A crowd gathered Sunday on Long Wharf to remember hundreds of thousands of enslaved Africans brought to North America as part of the Middle Passage — including those bought and sold on Boston’s waterfront — and more than a million who did not survive the voyage to the Western Hemisphere.
Boston University professor emerita Vivian R. Johnson said the Middle Passage Port Marker, which was installed in October, honors “people who walked and worked on this wharf and the nearby markets . . . who worked on the farms and in the houses, and attended churches in Boston and elsewhere in Massachusetts.”
“The people we remember today are part of our history, and their unpaid labor over a period of nearly 150 years was a significant component of the growth, development, and wealth of our great city of Boston,” added Johnson, a member of the Middle Passage Ceremonies and Port Markers Project.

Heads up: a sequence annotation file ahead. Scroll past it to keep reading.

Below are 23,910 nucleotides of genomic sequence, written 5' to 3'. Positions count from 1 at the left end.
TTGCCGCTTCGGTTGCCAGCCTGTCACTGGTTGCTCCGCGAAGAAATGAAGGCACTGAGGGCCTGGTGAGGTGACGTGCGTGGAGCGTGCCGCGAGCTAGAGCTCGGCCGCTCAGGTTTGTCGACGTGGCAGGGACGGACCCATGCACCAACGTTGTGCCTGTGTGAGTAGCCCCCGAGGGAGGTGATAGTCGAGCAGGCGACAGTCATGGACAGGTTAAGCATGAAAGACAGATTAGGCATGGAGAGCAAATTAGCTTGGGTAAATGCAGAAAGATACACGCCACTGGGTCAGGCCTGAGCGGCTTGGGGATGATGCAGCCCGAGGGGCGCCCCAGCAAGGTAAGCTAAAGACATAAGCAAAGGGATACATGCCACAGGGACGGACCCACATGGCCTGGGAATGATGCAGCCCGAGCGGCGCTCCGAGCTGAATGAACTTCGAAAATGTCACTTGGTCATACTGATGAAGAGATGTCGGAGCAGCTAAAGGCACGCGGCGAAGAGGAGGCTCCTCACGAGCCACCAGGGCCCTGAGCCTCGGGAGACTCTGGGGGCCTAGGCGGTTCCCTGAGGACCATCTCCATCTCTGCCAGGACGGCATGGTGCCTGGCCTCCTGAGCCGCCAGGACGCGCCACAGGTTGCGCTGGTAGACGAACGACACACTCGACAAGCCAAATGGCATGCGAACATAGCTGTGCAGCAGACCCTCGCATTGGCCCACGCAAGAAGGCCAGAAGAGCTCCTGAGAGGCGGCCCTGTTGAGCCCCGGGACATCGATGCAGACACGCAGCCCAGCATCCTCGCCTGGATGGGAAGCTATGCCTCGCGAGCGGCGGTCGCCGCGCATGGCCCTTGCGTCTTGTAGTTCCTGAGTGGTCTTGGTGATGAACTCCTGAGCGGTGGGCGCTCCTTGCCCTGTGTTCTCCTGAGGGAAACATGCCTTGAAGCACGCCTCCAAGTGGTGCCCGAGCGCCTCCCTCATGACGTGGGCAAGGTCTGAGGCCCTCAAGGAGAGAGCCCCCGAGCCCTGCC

The ceremony included a tone poem about the dehumanization of slavery and a performance by Balla Kouyaté, a balafon player from Mali.
Later, the crowd recited the names of the first 10 people of African heritage admitted as members to Boston’s early churches, while girls in white dresses dropped carnations into the harbor in their memory.